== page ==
The cleaning and/or treatment compositions of the present invention can be used to clean and/or treat a situs inter alia a surface or fabric. Typically at least a portion of the situs is contacted with an embodiment of Applicants' composition, in neat form or diluted in a wash liquor, and then the situs is optionally washed and/or rinsed. For purposes of the present invention, washing includes but is not limited to, scrubbing, and mechanical agitation. The fabric may comprise any fabric capable of being laundered in normal consumer use conditions. Cleaning solutions that comprise the disclosed cleaning compositions typically have a pH of from about 5 to about 10.5. Such compositions are typically employed at concentrations of from about 500 ppm to about 15,000 ppm in solution. When the wash solvent is water, the water temperature typically ranges from about 5° C. to about 90° C. and, when the situs comprises a fabric, the water to fabric mass ratio is typically from about 1:1 to about 100:1.

EXAMPLES Example 1 Synthesis of Remazol Blue or Lanasol Violet linked to CMC

50 grams of O-(carboxymethyl) cellulose is added to 1 liter of water, having a temperature of 50° C., containing 100 mg of Sigma crude cellulase preparation (Sigma C7502) and is stirred with a spatula to give a thick paste. The pH is checked and, if necessary, adjusted to 4.5 by addition of 1M HCl. The solution temperature is maintained at 50° C. for 30 minutes. The solution is blended vigorously to remove any lumps and then treated with 100 grams of anhydrous sodium sulphate, 10 grams of Remazol Brilliant Blue R (“RBB”) or Lanasol Violet, and 10 grams of trisodium phosphate and the temperature is raised to 70° C. The solution is stirred and maintained at 70° C. on a hotplate magnetic stirrer for 2 hours. While still hot, the solution is treated with 1.5 volumes of ethanol to precipitate the dyed polysaccharide which is then recovered on a nylon screen and excess liquid removed by squeezing. This material is redissolved in hot water by homogenizing in a blender and then recovered by precipitation with 1.5 volumes ethanol. This process is repeated until the washings are essentially colourless. The polysaccharide is then dissolved in 2 liters of water and dialyzed against flowing tap water for 16 hours. The polysaccharide is precipitated from solution by the addition of 2 volumes ethanol and a sufficient volume of 1M KCl to induce precipitation of the dye polymer conjugate. The resulting dye polymer conjugate is collected on a nylon screen and dried by solvent exchange with ethanol and acetone and is dried in vacuo: the yield is 45 grams: RBB linked to CMC. The resulting dye polymer conjugate is analyzed and found to have a weight average molecular weight of approximately 80,000 Daltons, a degree of ether substitution of approximately 0.4 and a dye substitution ratio of approximately 1:22.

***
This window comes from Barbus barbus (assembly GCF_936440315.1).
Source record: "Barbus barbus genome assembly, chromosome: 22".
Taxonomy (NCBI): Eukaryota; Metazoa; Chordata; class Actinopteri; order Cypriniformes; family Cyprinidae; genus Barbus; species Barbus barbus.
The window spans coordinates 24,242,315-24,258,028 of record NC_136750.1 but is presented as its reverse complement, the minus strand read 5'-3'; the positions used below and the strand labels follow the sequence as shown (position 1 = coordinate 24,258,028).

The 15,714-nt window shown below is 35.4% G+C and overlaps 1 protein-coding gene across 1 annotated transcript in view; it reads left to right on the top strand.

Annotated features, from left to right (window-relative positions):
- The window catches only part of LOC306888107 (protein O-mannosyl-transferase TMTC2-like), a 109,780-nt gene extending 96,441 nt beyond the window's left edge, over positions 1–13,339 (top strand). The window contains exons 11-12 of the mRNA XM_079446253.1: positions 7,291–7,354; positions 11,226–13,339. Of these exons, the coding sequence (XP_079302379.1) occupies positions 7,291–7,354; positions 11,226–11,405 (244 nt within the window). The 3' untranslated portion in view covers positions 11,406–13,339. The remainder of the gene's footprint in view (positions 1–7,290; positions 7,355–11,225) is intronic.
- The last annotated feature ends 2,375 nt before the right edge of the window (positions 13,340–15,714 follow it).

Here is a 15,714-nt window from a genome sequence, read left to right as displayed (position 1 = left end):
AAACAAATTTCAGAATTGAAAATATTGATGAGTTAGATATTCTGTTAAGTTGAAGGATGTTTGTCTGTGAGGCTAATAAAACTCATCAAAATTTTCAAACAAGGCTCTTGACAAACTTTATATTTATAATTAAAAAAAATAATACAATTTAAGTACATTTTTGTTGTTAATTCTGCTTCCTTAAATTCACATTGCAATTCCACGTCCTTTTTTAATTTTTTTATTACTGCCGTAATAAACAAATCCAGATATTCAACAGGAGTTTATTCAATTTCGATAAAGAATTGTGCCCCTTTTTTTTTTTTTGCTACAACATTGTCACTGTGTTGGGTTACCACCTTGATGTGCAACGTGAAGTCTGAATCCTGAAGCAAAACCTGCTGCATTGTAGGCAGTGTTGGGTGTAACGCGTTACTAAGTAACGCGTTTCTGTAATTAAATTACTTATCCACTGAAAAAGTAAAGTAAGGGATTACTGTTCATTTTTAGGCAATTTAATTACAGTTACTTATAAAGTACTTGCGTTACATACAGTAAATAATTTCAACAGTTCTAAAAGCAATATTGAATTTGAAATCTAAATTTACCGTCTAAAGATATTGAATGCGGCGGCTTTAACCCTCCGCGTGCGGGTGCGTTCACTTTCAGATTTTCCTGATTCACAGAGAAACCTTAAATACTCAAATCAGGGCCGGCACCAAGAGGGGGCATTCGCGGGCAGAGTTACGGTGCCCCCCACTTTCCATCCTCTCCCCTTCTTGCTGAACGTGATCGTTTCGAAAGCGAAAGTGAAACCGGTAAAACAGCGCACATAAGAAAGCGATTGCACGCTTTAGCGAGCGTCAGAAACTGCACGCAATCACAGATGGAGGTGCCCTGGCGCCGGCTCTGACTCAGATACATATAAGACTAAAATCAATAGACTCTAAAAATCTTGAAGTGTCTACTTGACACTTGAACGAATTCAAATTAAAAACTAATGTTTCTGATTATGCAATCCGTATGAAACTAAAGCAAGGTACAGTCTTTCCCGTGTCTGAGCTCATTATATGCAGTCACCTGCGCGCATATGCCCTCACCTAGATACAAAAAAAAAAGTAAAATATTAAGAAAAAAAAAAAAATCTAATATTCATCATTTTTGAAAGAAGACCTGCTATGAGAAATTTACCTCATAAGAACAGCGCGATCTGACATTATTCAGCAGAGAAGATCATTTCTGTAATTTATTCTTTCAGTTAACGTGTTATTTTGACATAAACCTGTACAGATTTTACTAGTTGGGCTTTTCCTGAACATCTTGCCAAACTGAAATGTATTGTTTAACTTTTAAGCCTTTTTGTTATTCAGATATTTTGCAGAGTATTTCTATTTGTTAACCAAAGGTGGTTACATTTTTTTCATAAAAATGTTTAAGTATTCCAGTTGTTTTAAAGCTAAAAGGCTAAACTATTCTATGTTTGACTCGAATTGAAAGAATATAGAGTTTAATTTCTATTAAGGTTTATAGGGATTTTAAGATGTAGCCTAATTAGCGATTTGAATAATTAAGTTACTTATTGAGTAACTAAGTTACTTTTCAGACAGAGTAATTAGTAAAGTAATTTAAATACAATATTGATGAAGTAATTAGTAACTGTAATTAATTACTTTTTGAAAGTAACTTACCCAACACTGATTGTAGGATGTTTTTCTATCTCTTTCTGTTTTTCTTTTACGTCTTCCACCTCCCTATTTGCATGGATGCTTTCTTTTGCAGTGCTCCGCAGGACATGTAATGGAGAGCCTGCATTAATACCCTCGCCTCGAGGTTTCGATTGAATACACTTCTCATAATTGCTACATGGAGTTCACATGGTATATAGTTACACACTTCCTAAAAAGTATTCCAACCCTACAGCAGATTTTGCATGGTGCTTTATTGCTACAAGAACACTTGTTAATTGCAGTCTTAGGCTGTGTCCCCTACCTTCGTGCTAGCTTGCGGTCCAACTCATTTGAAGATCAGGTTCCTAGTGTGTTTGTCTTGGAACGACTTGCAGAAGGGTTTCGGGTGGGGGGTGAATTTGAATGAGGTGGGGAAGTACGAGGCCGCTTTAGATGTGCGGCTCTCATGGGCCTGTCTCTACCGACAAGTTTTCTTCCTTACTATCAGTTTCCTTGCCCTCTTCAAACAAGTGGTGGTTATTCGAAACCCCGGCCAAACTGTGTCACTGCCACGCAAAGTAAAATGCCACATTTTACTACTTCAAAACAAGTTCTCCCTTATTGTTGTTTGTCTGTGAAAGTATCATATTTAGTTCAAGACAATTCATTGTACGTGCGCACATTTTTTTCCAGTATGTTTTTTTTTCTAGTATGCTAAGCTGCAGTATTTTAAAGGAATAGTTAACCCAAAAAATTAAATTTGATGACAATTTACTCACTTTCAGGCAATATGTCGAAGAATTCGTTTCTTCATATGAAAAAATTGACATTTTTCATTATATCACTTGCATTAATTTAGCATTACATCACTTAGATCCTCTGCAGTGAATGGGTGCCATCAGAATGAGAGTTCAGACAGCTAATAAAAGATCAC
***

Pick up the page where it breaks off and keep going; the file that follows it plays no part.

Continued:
Example 2 Synthesis of Remazol Blue linked to Non-enzymatically Degraded CMC

The procedure for Example 1 is repeated but omitting the cellulose enzymatic treatment step.

Example 3 Alternative Preparation of the Dye Conjugate Between Carboxymethylcellulose and the Dyes Respectively Drimarene ex Clariant, Remazol Brilliant Blue and Procion Blue HB